- Lewis, D and Katy Gardner. 2015. Anthropology and Development: Challenges for the 21st Century. Pluto. 
- Lewis, D. 2014. Non-Governmental Organizations, Management and Development. Routledge.
- Lewis, D., D. Rodgers and M. Woolcock. 2013. Popular Representations of Development: Insights from Novels, Films, Television and Social Media. Routledge.
- Lewis, D. 2011.Bangladesh: Politics, Economy and Civil Society. Cambridge University Press.
- Lewis, D and Kanji, N. 2009. Non-Governmental Organisations and Development London: Routledge ISBN 0-415-45430-1
- Lewis, D. & A. Hossain. 2008. Understanding the Local Power Structure in Bangladesh. Swedish International Development Cooperation Agency (Sida), Stockholm: Sida Studies No. 22.
- Lewis, D. & D. Mosse (eds) 2006. Development Brokers and Translators: The Ethnography of Aid and Agencies. Bloomfield, CT: Kumarian Books.
- Lewis D. 2001. The Management of Non-Governmental Development Organisations London: Routledge ISBN 0-415-20759-2. 2nd Edition (2007).
- Lewis D. and D. Mosse (eds) 2005. The Aid Effect: Giving and Governing in International Development. London: Pluto Press.
- Glasius M., D. Lewis and H. Seckinelgin.(eds) 2004. Exploring Civil Society: Political and Cultural Contexts. London: Routledge.
- Lewis D and T Wallace. (eds) 2000. New Roles and Relevance: Development NGOs and the Challenge of Change. Hartford, Ct: Kumarian Press.
- Lewis, D. (ed) 1999. International Perspectives on Voluntary Action: Rethinking the Third Sector. London: Earthscan.
- Lewis, D. and K Gardner. 1996. Anthropology, Development and the Post-Modern Challenge. London: Pluto Press.
- Lewis D., GD Wood and R Gregory. 1996. Trading the Silver Seed: Local Knowledge and Market Moralities in Aquacultural Development. London: Intermediate Technology Publications.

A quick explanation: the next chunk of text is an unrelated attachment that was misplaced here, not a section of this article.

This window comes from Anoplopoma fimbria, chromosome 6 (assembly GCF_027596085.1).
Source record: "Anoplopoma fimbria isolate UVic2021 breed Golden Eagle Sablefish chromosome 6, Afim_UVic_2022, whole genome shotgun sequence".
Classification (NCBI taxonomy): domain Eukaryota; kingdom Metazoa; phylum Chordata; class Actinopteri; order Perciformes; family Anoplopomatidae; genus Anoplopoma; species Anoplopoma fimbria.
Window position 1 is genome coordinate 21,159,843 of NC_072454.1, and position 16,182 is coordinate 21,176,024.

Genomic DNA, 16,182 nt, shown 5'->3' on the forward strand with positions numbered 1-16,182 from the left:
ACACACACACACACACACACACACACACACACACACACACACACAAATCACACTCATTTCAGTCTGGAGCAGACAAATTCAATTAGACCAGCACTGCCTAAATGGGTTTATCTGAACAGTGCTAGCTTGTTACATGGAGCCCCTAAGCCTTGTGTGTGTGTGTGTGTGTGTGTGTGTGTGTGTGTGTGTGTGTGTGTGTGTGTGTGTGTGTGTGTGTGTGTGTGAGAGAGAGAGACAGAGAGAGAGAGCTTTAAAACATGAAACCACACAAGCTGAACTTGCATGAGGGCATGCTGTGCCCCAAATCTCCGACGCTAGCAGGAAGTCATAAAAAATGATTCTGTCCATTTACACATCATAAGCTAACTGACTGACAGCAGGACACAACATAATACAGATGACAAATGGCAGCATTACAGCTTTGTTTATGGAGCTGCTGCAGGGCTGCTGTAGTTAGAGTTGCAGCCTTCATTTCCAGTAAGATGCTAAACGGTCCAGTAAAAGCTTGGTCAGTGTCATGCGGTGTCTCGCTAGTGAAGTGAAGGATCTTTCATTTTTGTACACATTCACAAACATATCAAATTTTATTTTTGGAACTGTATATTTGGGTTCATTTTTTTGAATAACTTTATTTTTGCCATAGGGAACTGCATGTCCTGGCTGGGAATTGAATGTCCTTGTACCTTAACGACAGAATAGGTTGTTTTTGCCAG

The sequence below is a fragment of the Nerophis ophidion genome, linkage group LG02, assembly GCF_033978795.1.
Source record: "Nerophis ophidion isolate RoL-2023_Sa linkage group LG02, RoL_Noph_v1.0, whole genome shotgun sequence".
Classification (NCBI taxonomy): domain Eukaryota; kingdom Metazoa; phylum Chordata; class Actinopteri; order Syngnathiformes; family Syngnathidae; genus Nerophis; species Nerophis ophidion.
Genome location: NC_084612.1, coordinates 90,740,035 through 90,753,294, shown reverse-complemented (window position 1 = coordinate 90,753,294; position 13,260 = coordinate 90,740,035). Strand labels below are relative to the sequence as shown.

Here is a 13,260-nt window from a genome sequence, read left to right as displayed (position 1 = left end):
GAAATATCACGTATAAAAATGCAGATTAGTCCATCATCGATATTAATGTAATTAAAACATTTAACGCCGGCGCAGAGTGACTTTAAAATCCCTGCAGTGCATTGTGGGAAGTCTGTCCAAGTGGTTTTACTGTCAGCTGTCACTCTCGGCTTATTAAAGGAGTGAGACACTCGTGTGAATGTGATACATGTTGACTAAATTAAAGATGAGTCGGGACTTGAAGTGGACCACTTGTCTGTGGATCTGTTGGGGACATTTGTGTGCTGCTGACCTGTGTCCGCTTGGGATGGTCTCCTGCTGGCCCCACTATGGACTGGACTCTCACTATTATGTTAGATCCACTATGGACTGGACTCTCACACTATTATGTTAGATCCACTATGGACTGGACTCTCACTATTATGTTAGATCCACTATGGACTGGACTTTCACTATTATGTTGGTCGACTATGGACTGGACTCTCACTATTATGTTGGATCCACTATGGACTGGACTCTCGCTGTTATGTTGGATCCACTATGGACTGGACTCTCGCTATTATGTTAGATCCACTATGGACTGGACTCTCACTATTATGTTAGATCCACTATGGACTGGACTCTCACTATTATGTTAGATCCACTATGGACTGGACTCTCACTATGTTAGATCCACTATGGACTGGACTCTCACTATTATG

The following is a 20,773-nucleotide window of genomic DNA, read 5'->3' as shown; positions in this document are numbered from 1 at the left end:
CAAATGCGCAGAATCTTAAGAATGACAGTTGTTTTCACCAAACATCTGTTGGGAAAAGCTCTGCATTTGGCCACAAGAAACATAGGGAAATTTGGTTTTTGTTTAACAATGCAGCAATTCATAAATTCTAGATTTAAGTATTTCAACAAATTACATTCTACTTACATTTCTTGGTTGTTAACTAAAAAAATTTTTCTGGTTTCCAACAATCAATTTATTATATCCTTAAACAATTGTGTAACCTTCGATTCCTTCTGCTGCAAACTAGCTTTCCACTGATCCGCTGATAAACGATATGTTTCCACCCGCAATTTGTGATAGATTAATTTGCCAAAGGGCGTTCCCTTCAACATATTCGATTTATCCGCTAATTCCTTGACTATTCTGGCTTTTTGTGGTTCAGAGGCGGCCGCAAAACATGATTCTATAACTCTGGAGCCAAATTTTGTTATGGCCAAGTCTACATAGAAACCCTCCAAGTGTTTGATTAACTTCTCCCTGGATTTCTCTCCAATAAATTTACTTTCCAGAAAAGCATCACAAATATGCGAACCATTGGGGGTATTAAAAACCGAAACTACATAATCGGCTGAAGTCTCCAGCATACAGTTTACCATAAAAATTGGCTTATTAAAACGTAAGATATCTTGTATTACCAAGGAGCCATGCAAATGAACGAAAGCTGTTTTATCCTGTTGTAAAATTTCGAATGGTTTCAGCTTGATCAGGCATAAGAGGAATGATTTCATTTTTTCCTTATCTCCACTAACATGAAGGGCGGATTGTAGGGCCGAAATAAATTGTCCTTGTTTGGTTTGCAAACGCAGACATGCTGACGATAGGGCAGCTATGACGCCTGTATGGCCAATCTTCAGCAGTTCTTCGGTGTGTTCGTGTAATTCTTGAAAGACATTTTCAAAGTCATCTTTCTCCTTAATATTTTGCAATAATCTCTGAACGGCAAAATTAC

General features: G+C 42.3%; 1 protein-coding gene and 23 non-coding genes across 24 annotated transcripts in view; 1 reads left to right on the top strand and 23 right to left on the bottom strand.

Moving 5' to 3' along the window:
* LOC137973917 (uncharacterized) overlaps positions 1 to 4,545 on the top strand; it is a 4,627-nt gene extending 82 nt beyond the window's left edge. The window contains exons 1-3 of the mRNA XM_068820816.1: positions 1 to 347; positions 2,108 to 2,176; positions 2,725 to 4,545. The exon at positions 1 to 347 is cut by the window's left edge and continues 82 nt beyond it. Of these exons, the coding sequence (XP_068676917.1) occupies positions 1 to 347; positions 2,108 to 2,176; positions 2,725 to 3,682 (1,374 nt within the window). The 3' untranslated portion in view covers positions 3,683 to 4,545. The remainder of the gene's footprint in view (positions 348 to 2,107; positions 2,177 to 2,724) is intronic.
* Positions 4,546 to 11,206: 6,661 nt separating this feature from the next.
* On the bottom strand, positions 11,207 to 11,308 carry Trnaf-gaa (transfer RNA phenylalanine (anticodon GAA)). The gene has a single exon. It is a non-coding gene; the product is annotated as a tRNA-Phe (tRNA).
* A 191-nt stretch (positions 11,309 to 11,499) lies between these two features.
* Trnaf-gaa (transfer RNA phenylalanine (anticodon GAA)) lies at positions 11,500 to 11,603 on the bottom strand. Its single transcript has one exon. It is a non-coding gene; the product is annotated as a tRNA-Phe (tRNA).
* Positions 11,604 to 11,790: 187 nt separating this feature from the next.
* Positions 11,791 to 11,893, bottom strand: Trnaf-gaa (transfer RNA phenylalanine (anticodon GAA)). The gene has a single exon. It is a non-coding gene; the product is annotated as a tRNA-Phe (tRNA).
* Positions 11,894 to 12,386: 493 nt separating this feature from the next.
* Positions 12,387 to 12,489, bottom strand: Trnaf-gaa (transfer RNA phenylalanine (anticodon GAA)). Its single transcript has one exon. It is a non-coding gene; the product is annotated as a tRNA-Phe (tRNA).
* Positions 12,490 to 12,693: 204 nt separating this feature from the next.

- Lewis D. and Farringdon J. (ed) 1993. NGOs and the State in Asia: Rethinking Roles in Sustainable Agricultural development. London: Routledge.
- Lewis D., 1991. Technologies and Transactions: A Study of the Interaction between New Technology and Agrarian Structure in Bangladesh. University of Dhaka, Bangladesh: Centre for Social Studies.
- http://personal.lse.ac.uk/lewisd/ Prof. Lewis on the LSE's website
- http://www.esrcsocietytoday.ac.uk/ESRCInfoCentre/ViewAwardPage.aspx?awardnumber=RES-155-25-0064 Archived 2010-04-03 at the UK Government Web Archive Esrc Society Today
- http://www.bwpi.manchester.ac.uk/research/fictionofdevelopment/welcome.html Fiction of Development site at BWPI
- The Telegraph Novels 'better at explaining world's problems than reports' People should read best-selling novels like The Kite Runner and The White Tiger rather than academic reports if they really want to understand global issues like poverty and migration, By Stephen Adams 06 Nov 2008
- http://www.esquire.com/blogs/books/Development-Lit-Blog#ixzz0k80B6F5M You Don't Have To Hide Your Copy Of "The Kite Runner" Anymore November 7, 2008 at 3:21PM by Anya Yurchyshyn
- http://www.heraldscotland.com/novels-give-best-insight-of-society-1.894116 The Herald, Novels 'give best insight of society' heraldscotland staff Published on 7 Nov 2008
- http://www.csmonitor.com/Books/chapter-and-verse/2008/1110/why-novels-are-best-at-explaining-world-problems Christian Science Monitor, Why novels are best at explaining world problems, By Marjorie Kehe / November 10, 2008
- "Archived copy". Archived from the original on 2010-01-26. Retrieved 2010-04-05.CS1 maint: archived copy as title (link) Crisis States Research Centre Public Events 2009-10.
- https://www.copeh-mena.org/en/docs/new/Community_based_participatory_research.doc[permanent dead link] CoPEH-MENA: American University Of Beirut
- Lewis, David and Hossain, Abul (2008) Understanding the Local Power Structure in Rural Bangladesh, Sida Studies No. 22 Art no. SIDA46929en ISBN 978-91-586-8115-6
- Non-Governmental Organisations and Development by David Lewis and Nazneen Kanji - Reviewed by Richard Holloway 1 December 2009 Alliance magazine
- The management of non-governmental development organizations: an introduction. David Lewis Reviewed by Duncan Scott Community Dev Journal 2002; 37: 198-199